Then I had to bolt around the panel room area to get to a paneled identified as “Game Development – The Crash Course.” It was put on by Mark Kakareka of Guilty10Games. Promising to be a “crash course” in the basics of game development, the panel delivered quite well in my opinion. Acknowledging that he couldn’t teach anything of practical substance in 45 minutes, the presenter instead hit the big picture elements – have a plan, write it down, do a design doc, use tools appropriate to your technical skill level – and provided some examples of each. I thought it was about as much as you could ask from a one-hour panel on a topic that you can literally get college degrees in. I got made again when somebody asked a legal question and I volunteered to answer it, but once more I apparently wasn’t too obnoxious and nobody seemed to mind my assistance.
I thought about going to another panel but the show floor had just closed and there were huge lines to pretty much everything, so I took a little break. When it got close to time, I went to the panel room I was in only to find that the panel going on in it was being run by a person I follow on Twitter, @Homura_Bakura. Her enthusiasm and happiness to be talking about something very dear to her was really amazing and while I did come in toward the end, everybody was obviously super happy to be there, so well done. After saying hi while she was on the way out I got set up for the panel.
I was stunned to see that even though we were doing a law education panel at 10:30 on a Saturday night, there were about thirty people waiting to come in. Thank you so much to everyone who chose to use part of their Con Saturday night to be with us! Thanks also to my fantastic co-panelists Sam Castree (http://www.twitter.com/indiegamelawyer) and Diana Qiao (http://www.twitter.com/dianaqiao.) The panel went great, we had wonderful questions, and everybody put up with my rambling far better than I could have expected. (It was a long day.)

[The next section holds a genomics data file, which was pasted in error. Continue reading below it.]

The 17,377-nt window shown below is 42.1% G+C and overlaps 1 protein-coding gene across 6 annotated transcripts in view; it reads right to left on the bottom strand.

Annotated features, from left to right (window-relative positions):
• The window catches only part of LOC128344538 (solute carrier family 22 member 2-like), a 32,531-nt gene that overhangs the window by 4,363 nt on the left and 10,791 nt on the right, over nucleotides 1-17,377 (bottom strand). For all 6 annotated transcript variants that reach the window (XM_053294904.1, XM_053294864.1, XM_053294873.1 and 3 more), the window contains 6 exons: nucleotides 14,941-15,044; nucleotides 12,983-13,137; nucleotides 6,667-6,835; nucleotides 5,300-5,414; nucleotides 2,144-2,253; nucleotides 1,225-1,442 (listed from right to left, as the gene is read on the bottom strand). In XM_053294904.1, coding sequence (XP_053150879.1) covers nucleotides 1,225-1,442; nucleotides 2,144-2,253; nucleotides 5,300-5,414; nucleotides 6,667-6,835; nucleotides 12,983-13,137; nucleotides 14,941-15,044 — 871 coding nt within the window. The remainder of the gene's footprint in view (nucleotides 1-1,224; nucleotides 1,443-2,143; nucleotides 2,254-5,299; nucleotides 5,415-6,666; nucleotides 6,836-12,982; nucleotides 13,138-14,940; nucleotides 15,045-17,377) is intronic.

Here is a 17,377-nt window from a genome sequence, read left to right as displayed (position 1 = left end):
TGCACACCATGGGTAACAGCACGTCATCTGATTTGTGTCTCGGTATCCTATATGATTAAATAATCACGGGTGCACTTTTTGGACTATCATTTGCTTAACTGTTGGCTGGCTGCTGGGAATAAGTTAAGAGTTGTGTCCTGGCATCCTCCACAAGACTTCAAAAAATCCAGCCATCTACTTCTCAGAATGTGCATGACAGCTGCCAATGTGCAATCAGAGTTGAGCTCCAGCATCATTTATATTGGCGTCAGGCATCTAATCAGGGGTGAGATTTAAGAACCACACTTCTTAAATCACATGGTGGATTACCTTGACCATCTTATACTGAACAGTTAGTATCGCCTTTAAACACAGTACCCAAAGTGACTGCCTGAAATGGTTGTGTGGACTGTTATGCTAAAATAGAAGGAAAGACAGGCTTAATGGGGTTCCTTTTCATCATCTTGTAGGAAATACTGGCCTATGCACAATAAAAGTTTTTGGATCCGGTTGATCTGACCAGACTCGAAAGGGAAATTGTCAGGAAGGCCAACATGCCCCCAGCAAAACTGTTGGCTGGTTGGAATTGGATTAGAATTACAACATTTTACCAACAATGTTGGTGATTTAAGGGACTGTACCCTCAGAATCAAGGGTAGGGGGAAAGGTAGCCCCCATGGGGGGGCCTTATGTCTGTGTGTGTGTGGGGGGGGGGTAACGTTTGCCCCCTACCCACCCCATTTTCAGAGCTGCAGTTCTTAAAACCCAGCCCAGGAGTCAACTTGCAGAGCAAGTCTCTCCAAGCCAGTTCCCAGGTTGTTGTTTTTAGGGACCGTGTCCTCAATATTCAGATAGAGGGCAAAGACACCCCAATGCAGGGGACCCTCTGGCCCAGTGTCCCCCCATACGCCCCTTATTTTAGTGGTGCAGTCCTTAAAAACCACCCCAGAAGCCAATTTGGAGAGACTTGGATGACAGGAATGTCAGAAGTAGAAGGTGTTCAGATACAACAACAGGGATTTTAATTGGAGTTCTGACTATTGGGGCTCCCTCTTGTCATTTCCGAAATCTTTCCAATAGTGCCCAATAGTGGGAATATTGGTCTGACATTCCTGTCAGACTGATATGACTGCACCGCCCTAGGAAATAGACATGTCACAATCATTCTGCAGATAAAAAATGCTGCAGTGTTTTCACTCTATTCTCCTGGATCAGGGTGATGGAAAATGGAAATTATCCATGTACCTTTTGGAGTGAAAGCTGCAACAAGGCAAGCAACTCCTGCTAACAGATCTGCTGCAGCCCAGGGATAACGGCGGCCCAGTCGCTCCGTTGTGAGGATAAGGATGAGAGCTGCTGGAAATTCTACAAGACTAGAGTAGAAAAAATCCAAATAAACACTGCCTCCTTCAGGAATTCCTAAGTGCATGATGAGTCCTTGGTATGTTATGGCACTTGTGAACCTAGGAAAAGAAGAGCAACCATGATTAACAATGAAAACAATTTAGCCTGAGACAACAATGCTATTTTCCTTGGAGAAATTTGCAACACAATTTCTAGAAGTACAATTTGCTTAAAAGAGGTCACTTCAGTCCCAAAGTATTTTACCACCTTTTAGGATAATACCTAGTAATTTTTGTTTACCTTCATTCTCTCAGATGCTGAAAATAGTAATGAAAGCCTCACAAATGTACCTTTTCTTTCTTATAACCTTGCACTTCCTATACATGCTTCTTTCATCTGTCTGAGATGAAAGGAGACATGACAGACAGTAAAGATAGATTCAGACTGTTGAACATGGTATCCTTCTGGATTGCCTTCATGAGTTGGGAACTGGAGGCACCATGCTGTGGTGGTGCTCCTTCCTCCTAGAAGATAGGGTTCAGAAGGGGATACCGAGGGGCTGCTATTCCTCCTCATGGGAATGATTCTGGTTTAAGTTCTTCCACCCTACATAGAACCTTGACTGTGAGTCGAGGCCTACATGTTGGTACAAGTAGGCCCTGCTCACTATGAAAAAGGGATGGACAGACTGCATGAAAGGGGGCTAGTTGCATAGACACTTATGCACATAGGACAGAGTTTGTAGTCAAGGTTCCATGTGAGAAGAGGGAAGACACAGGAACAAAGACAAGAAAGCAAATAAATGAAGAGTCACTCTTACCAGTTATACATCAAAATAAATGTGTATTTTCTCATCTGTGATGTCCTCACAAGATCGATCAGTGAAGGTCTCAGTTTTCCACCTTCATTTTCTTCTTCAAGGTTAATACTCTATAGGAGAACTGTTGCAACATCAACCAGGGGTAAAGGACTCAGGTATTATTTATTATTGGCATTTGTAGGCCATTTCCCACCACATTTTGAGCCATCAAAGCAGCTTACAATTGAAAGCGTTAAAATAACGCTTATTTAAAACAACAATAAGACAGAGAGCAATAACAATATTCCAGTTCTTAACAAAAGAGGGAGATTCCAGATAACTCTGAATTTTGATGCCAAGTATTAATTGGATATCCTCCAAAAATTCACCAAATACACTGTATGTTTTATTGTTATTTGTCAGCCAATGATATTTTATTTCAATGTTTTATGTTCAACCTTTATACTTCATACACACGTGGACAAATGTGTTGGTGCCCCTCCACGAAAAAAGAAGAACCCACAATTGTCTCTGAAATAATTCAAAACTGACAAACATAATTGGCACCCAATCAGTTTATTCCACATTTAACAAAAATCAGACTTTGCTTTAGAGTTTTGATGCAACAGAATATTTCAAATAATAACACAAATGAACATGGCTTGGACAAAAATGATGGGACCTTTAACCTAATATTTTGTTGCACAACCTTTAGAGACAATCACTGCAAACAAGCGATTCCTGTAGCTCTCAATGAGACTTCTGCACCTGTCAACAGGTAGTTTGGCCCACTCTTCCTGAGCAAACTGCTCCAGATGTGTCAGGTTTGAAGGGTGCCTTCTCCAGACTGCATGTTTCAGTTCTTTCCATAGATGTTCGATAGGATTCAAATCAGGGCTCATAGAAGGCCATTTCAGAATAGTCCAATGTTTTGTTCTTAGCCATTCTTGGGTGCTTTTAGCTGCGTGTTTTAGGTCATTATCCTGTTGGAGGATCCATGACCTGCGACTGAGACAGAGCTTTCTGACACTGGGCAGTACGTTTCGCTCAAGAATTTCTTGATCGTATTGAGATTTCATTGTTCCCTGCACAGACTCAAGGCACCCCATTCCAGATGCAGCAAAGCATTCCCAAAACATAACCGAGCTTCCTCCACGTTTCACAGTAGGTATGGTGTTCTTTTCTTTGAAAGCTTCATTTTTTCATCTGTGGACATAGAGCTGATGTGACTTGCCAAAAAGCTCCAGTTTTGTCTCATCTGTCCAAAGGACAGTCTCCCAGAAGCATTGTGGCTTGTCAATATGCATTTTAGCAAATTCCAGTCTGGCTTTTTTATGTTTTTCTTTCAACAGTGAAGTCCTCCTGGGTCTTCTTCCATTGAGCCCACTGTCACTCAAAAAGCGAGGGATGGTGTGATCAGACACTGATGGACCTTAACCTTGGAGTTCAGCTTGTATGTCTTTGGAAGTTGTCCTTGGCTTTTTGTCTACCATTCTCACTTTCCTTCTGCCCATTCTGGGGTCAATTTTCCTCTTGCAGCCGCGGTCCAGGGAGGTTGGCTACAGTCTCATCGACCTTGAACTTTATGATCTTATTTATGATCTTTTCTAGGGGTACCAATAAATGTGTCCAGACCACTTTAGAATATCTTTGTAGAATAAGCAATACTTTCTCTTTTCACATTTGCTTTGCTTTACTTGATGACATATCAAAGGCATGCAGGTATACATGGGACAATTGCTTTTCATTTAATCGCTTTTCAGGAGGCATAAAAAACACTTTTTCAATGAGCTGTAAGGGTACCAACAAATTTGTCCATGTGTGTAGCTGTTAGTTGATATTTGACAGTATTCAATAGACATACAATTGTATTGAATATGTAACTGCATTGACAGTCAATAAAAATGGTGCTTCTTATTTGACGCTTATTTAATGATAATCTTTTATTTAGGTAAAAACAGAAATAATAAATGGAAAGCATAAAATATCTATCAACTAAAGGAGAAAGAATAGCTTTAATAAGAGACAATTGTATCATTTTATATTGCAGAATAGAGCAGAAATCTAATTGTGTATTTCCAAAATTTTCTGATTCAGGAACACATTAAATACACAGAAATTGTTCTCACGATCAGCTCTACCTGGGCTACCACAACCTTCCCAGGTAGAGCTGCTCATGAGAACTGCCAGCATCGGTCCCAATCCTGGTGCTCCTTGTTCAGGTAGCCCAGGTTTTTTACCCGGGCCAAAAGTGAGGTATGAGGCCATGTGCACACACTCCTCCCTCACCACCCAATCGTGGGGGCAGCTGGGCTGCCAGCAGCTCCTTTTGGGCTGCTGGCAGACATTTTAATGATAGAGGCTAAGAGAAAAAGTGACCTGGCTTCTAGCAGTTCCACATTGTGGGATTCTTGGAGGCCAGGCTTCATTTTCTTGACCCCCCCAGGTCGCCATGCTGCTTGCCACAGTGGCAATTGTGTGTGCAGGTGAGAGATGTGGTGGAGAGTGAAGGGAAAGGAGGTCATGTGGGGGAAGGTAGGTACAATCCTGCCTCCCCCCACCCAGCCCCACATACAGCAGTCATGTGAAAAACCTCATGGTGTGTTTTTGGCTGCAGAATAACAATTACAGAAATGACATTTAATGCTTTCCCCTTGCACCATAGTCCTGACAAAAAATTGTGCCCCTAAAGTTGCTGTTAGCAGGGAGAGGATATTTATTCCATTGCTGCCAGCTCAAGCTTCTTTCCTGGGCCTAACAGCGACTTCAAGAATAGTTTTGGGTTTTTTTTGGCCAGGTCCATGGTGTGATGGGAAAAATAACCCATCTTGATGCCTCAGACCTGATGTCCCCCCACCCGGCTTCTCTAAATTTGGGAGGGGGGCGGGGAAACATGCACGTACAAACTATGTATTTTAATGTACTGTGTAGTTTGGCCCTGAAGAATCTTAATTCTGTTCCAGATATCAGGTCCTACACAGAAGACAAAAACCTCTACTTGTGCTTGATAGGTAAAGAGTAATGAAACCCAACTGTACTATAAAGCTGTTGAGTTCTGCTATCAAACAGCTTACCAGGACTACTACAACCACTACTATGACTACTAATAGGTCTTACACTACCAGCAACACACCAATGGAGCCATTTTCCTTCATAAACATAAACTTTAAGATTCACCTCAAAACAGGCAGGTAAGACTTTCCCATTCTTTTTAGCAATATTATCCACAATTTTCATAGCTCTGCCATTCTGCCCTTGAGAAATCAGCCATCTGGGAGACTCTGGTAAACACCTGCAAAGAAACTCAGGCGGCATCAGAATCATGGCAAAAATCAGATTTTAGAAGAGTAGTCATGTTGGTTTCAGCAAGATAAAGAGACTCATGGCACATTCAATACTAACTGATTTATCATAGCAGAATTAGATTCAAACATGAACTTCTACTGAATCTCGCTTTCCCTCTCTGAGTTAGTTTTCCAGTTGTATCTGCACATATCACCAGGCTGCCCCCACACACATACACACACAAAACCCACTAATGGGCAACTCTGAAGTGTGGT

Then I went home and passed out.
So thank you again, everybody, and hopefully I’ll see you again soon!
So I was again invited to be a panelist at MAGFEST, and not being an idiot, I immediately accepted. I again had a marvelous time, hung out with cool people, and hopefully helped a few. Herein, my comments on this year’s amazing-palooza.
- My panel, “How Not To Make a Game: Revenge of the Lawyers,” was a huge hit. I say that not just to make myself sound good, but because I have photographic evidence:https://twitter.com/LoadingLaw/status/817549252067033089
Note that that’s from several minutes before the panel started. It was SRO for most of the actual panel, and we kept going for twenty minutes after in the room and another half hour outside in the hall.
It is very flattering to me that one of the comments on the MAGFEST app was “100% the most had-their-sh**-together panel at mag.” However, it is also very funny because one of the other panelists and I literally made up the panel format on the flight from Chicago that morning and the other two agreed to it at lunch. (The panel was at 3.) If you attended the panel and have more questions, or, heck, even if you didn’t, please feel free to contact me and we can continue the conversation.
- Shoutout to my other game law friends, including Sam Castree (this is all your fault, Sam – see him @IndieGameLawyer,) Ross Hersemann (@LoadingLaw,) and Joe Neuman (who is a lawyer at EA) for being on the panel with me, Ryan Morrison (@MrRyanMorrison) and Ma’idah Lashani (@BANParty) of Morrison/Lee, Scott Kelly from Banner & Witcoff, and all the others whose names I’ve misplaced (told you I would.) It’s a small community, but a very, very cool one.
- Speaking of Ryan Morrison, another shoutout to him and Sheena Perez (@psychobilly2422), Travis Rupp-Greene (@stealthymoose), and Phil Didn’tGetHisLastNameButEverybodyCallsHimMowtenDoo (@mowtendoo) for the “Video Game Industry Real Talk: The Indie Sequel” panel. Fabulous information, good times. And thanks especially for this exchange:Ryan: “I’m going to ask Marc, who’s in the audience and is a video game patent lawyer, to say something about that question.”
Me: “Yes, thanks, there are three or four of us.” *audience laughs* *answers question*
Ryan: “Thanks. By the way, he wasn’t really joking. There’s like 12.”